Agile. Agility. What really is agile? What are the values, philosophy, mindset or agile way of thinking? What agile methods, tools and techniques are available? What are the common agile roles? These are some of the topics we will explore in a series of articles looking at demystifying agile.
Here we look at the Agile philosophy and the twelve principles of the Agile Manifesto.
The Agile Philosophy
The word ‘philosophy’ can be simply defined as a way of thinking about the world, the universe and society. In effect, to ‘be agile’ involves adopting a new way of thinking or mindset that is based on agile values and principles.
This philosophy or mindset then guides your holistic approach to agile. The agile mindset needs to be internalised (e.g. welcoming change, delivering frequently) and it should steer the selection and implementation of agile practices. Being agile isn’t about simply applying tools and techniques or following a methodology. Applying agile philosophy and principles to how you use agile methods changes not only the approach, but also the overall effectiveness (and success) of the practices.
The Twelve Principles*
- Our highest priority is to satisfy the customer through early and continuous delivery of valuable software.
Hint: It is all about the customer and delivering value early.
- Welcome changing requirements, even late in development. Agile processes harness change for the customer’s competitive advantage.
Hint: Embrace change. Be flexible, continuously update and prioritise changes into the backlog of work.
- Deliver working software frequently, from a couple of weeks to a couple of months, with a preference for the shorter timescale.
Hint: Deliver frequently. Early feedback is invaluable and delivering within a short timeframe keeps the customer engaged.
- Business people and developers must work together throughout all work.
Hint: Work with the business – it’s not us versus them. It is about working collaboratively.
- Build projects around motivated individuals. Give them the environment and support they need and trust them to get the job done.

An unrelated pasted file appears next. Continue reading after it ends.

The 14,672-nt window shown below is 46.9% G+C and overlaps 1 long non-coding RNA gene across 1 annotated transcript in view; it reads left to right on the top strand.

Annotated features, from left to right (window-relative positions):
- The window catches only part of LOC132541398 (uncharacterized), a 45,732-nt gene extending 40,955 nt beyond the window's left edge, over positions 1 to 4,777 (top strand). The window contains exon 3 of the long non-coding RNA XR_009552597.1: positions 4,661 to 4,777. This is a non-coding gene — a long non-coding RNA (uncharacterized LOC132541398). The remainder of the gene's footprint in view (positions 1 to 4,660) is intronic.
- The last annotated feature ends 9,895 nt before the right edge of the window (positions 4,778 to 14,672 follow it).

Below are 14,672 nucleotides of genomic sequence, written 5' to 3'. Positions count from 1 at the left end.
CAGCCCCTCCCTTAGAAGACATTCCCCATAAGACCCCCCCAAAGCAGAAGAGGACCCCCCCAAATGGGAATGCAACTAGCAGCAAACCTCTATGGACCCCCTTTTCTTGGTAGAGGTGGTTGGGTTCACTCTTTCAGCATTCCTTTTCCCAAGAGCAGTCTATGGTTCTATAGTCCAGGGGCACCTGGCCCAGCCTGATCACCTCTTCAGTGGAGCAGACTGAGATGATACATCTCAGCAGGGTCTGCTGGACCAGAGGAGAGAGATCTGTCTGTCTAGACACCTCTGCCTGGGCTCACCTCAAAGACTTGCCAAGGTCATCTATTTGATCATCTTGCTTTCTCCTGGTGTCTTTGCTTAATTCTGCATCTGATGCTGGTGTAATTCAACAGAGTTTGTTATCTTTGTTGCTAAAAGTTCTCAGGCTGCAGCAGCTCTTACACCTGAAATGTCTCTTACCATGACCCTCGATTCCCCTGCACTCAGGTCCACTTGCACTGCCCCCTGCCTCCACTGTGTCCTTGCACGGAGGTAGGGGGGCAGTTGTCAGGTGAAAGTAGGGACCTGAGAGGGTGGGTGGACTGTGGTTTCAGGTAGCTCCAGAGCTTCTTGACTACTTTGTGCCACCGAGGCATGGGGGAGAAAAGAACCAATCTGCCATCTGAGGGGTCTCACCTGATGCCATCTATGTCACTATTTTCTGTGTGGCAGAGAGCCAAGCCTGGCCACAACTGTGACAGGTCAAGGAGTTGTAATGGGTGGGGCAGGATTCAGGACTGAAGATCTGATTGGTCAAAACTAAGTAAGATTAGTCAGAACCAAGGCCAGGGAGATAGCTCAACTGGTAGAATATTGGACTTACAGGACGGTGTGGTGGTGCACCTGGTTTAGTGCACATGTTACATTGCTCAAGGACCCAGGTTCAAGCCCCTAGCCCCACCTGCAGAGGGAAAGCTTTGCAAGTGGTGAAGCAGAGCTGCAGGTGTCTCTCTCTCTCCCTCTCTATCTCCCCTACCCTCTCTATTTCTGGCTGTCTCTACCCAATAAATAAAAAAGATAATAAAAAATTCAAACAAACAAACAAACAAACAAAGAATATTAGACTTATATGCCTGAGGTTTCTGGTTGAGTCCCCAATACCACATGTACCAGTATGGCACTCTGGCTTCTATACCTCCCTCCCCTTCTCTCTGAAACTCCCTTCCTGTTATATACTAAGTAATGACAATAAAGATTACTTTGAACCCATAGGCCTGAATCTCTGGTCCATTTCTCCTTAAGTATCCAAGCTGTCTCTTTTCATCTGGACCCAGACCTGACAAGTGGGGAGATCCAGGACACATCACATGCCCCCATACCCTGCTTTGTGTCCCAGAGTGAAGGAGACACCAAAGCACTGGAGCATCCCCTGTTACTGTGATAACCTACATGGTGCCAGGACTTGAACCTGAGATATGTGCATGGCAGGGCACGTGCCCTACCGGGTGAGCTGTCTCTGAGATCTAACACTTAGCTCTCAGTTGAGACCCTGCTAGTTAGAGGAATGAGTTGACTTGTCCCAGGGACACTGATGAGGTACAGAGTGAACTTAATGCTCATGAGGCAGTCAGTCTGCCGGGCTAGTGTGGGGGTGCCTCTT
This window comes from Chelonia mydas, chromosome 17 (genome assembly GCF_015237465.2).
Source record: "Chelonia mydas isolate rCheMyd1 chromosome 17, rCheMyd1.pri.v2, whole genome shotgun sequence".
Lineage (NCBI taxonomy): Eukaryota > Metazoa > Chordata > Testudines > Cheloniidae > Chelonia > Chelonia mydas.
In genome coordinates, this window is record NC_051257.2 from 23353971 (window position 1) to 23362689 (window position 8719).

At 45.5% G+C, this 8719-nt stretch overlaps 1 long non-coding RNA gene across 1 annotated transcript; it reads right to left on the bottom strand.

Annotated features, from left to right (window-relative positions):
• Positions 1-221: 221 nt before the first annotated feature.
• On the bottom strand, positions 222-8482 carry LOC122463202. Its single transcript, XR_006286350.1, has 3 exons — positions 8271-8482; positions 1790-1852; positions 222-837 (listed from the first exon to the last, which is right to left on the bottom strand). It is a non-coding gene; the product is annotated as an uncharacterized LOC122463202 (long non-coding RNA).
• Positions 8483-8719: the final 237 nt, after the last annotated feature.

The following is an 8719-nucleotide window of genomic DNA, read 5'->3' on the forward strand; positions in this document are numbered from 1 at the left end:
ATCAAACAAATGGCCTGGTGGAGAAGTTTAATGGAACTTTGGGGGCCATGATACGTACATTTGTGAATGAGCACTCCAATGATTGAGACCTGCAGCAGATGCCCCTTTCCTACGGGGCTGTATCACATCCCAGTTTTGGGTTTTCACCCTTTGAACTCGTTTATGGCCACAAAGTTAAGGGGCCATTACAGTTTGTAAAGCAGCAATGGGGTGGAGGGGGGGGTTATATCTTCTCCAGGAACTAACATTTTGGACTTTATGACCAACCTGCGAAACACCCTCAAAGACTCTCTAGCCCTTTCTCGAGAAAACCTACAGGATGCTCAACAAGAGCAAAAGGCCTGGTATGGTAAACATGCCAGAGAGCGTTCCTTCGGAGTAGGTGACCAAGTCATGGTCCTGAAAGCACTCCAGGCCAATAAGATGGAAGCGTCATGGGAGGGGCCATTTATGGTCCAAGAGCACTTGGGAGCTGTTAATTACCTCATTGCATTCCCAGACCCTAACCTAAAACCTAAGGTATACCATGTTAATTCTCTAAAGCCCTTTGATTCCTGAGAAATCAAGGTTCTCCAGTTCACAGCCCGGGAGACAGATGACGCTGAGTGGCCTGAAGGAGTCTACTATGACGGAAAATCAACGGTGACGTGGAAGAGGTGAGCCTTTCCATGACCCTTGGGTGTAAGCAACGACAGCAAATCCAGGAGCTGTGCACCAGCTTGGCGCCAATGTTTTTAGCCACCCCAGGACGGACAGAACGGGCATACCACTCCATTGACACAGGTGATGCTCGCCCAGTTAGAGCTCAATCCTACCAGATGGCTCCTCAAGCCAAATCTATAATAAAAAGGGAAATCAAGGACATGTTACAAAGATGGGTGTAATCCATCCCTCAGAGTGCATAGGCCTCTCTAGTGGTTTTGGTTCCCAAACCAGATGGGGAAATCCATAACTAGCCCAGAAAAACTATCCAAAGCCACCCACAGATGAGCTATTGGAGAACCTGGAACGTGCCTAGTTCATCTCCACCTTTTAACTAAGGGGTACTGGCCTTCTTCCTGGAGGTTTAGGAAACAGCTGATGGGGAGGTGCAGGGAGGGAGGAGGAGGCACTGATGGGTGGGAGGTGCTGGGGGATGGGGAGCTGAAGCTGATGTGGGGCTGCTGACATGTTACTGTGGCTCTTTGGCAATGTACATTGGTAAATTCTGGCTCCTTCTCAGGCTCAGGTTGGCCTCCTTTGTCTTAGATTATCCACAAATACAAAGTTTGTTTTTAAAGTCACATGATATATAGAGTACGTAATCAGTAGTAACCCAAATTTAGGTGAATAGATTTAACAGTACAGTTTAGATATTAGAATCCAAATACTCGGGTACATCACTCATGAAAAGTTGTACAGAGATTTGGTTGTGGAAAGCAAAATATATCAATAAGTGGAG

Hint: Motivate and empower people. Give people the autonomy to organise and plan their work. It is not about micromanagement.
- The most efficient and effective method of conveying information to and within a development team is face-to-face conversation.
Hint: Face-to-face communications where possible. Successful communication is not all about emailing!
- Working software is the primary measure of progress.
Hint: What gets measured gets done. Measure working solutions and results.
- Agile processes promote sustainable delivery. The sponsors, developers, and users should be able to maintain a constant pace indefinitely.
Hint: Maintain a sustainable pace, otherwise people get ‘burnt out’. Work-life balance is important.
- Continuous attention to technical excellence and good design enhances Agility.
Hint: Keep the design clean, efficient and open to changes.
- Simplicity − the art of maximising the amount of work not done − is essential.
Hint: Keep it simple. Seek the simplest thing that could possibly work.
- The best architectures, requirements, and designs emerge from self-organising teams.
Hint: To get the best from people, allow them to self-organise. It should be all about the team.
- At regular intervals, the team reflects on how to become more effective and then tunes and adjusts its behaviour accordingly.
Hint: Reflect and adjust regularly. It’s about continuous (and applied) learning.
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* Principles behind the Agile Manifesto. Accessed via http://agilemanifesto.org/ on 14/12/2018.